See what I mean? Being a selfist means you value your own personal needs as well as accepting that other people’s needs matter, too. I think this can be especially contradictory for women. I recently had two interesting conversations with a couple of moms. One of them was lamenting that she’d signed up for Spanish class per the urging of a new friend of hers, and then the friend had dropped the class in order to take a gymnastics class. She felt like the other mom owed it to her to follow through with the obligation- after all, she’d only signed up so they could take the class together!
I listened sympathetically and affirmed that, yeah, that kind of sucked of her friend to bail on her like that. But then, literally the next day, another friend of mine said that she’d signed up for a preschool dance class to take with one of her close friends, and she decided to drop it because another class opened up, one where she’d be able to take both her children to the same class.
“We have so many classes and lessons each week, and it would be so much easier to take both the girls to one class,” she explained guiltily. “I’m going crazy running around so much, and it would be so much more convenient to switch to this class. But I feel like I’m letting her down- do you think she’ll be mad?”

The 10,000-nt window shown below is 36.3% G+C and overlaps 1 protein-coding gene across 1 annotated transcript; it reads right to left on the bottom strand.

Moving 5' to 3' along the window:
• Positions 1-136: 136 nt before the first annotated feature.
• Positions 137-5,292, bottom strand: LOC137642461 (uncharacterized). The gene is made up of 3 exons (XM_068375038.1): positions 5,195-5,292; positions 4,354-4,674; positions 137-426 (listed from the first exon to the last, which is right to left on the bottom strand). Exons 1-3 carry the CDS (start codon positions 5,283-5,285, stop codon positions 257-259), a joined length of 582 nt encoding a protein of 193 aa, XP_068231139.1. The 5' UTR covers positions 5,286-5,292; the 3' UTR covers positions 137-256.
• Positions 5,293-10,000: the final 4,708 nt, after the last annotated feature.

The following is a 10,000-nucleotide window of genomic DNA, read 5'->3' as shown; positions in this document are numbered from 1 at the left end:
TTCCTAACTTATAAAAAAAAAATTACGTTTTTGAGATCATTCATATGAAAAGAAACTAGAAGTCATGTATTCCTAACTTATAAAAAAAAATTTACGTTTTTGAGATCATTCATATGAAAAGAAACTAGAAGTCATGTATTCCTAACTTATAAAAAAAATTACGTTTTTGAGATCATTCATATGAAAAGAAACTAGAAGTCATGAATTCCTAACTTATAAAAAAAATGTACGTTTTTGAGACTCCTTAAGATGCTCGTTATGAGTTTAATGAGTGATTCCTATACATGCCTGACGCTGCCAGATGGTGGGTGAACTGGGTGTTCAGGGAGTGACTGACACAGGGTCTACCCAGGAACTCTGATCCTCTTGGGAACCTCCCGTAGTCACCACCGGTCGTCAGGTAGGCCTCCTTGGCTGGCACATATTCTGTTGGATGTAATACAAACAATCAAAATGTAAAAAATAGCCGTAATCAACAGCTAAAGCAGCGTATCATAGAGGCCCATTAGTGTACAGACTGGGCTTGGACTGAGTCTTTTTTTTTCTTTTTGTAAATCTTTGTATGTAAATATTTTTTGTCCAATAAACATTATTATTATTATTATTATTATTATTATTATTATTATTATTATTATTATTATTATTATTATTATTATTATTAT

Again I shared my support, “You need to do what’s right for you,” I told my friend. “You have three children- you give all day long. You get to make a choice that’s right for you for once. Do what you need to do.”
Almost immediately I was struck by how different this sentiment was from backing up my jilted friend the day before, and I squirmed at the duplicity in my well-intentioned support and advice. Why do we expect that our friends should always prioritize our comfort and happiness over their own convenience and sanity? Shouldn’t we support them making choices that are right for their own families, peace of mind, and quality of life, even if it pisses us off or inconveniences us?
To be clear, I’m not talking about those flaky repeat-offenders who are never there for us, constantly cancel dinner plans because “something came up,” or are always taking but never giving. I’m talking about giving our friends a break sometimes. And, just as importantly, giving ourselves a break when we choose ourselves over someone else.
That night, my four friends gave me a tremendous gift. They took a deeply rooted fear and feeling of inadequacy and helped me reframe it in a more compassionate, enlightening way. It was the most selfist thing they could have done for me.
So what do you think? Is there a difference between being selfish and being a selfist? Are YOU selfish or a selfist?
This is a subject that is very close to my heart, and one I am extremely passionate about. I was honored to be chosen as one of the BlogHer 2014 Voices of the Year with a piece I wrote about injecting “selfism” into motherhood- My Beautiful Girls: Raising Feminist Daughters.